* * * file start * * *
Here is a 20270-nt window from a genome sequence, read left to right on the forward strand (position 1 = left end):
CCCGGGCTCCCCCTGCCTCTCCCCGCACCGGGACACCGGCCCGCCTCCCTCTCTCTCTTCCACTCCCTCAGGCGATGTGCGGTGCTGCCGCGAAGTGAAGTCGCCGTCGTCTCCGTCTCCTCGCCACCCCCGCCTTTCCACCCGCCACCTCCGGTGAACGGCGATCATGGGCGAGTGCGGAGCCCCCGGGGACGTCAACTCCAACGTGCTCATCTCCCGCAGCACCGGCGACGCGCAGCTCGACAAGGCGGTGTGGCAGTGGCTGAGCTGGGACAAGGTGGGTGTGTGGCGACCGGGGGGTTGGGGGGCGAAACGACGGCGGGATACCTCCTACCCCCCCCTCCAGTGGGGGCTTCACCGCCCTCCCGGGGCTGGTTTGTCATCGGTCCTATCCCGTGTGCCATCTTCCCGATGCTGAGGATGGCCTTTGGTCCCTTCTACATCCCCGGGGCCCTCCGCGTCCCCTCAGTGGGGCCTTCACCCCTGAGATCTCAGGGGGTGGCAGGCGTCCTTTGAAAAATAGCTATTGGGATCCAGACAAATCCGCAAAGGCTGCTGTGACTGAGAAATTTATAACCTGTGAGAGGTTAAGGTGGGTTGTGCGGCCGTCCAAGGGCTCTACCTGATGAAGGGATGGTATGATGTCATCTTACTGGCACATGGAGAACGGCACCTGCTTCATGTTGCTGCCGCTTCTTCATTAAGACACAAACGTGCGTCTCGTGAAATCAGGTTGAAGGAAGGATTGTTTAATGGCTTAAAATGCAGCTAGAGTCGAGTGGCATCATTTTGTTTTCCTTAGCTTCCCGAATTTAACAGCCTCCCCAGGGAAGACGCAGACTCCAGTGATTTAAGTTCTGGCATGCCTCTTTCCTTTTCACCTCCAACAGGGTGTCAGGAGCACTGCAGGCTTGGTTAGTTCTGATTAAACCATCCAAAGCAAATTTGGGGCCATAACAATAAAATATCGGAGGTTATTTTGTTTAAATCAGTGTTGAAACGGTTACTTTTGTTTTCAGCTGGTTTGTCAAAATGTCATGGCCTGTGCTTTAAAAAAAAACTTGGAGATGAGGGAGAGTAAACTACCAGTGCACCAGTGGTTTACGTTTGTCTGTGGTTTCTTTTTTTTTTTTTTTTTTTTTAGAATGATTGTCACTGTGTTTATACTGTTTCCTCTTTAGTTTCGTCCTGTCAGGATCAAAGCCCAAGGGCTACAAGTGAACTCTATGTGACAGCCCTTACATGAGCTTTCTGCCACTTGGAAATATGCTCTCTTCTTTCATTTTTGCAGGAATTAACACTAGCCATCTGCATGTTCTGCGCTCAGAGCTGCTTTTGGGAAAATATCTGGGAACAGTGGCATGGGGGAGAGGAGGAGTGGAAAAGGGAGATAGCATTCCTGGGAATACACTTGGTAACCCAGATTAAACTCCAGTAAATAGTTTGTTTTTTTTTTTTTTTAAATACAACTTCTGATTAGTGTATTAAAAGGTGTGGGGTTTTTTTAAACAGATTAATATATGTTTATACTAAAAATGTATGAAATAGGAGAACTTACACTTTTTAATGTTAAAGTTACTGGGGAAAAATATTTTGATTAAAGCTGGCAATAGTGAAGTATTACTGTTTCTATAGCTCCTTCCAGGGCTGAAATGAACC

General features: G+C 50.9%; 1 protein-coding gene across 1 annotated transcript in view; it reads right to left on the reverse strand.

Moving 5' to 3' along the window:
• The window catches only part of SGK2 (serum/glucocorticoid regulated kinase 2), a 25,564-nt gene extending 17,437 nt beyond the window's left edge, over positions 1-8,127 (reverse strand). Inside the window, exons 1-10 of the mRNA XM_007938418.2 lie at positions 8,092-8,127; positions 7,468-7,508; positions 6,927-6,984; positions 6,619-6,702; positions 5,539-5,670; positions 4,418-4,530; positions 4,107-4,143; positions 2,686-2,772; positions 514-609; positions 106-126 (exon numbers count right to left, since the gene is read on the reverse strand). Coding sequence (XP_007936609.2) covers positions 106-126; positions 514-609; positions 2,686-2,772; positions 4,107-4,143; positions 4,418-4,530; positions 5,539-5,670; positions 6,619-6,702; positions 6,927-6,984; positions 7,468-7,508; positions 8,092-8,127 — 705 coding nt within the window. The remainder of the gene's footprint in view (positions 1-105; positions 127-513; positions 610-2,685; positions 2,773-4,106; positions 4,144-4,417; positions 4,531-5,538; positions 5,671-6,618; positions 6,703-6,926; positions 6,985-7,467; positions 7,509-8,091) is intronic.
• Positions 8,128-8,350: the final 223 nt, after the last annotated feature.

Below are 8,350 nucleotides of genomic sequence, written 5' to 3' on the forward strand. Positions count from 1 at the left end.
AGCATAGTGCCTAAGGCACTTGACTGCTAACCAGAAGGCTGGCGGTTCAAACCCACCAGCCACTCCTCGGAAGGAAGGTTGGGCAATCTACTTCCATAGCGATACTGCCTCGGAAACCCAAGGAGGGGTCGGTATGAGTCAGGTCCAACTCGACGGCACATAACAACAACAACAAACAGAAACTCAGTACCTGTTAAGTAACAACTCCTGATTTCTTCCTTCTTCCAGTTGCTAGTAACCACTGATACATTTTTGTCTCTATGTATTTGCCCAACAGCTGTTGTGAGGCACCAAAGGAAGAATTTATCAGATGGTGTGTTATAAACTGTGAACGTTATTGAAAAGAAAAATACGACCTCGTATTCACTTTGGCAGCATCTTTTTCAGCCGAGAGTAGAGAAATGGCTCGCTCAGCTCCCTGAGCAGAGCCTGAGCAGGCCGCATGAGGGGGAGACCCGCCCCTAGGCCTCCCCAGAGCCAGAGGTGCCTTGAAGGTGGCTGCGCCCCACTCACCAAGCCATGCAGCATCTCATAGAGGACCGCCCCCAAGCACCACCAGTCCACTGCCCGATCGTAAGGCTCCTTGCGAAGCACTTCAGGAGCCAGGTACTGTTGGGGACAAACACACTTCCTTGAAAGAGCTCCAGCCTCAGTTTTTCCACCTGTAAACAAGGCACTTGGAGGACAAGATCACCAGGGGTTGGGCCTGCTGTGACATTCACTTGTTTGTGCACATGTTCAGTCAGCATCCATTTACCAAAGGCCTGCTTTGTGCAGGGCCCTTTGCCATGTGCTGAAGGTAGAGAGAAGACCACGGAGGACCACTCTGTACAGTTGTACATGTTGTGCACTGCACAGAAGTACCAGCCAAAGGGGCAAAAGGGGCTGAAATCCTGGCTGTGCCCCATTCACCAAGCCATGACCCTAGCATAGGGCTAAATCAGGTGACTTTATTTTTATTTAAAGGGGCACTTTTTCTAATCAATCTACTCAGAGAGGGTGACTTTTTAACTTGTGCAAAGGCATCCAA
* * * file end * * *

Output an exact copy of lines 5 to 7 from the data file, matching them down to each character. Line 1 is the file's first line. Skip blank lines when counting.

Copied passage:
• The window catches only part of SGK2 (serum/glucocorticoid regulated kinase 2), a 25,564-nt gene extending 17,437 nt beyond the window's left edge, over positions 1-8,127 (reverse strand). Inside the window, exons 1-10 of the mRNA XM_007938418.2 lie at positions 8,092-8,127; positions 7,468-7,508; positions 6,927-6,984; positions 6,619-6,702; positions 5,539-5,670; positions 4,418-4,530; positions 4,107-4,143; positions 2,686-2,772; positions 514-609; positions 106-126 (exon numbers count right to left, since the gene is read on the reverse strand). Coding sequence (XP_007936609.2) covers positions 106-126; positions 514-609; positions 2,686-2,772; positions 4,107-4,143; positions 4,418-4,530; positions 5,539-5,670; positions 6,619-6,702; positions 6,927-6,984; positions 7,468-7,508; positions 8,092-8,127 — 705 coding nt within the window. The remainder of the gene's footprint in view (positions 1-105; positions 127-513; positions 610-2,685; positions 2,773-4,106; positions 4,144-4,417; positions 4,531-5,538; positions 5,671-6,618; positions 6,703-6,926; positions 6,985-7,467; positions 7,509-8,091) is intronic.
• Positions 8,128-8,350: the final 223 nt, after the last annotated feature.

Below are 8,350 nucleotides of genomic sequence, written 5' to 3' on the forward strand. Positions count from 1 at the left end.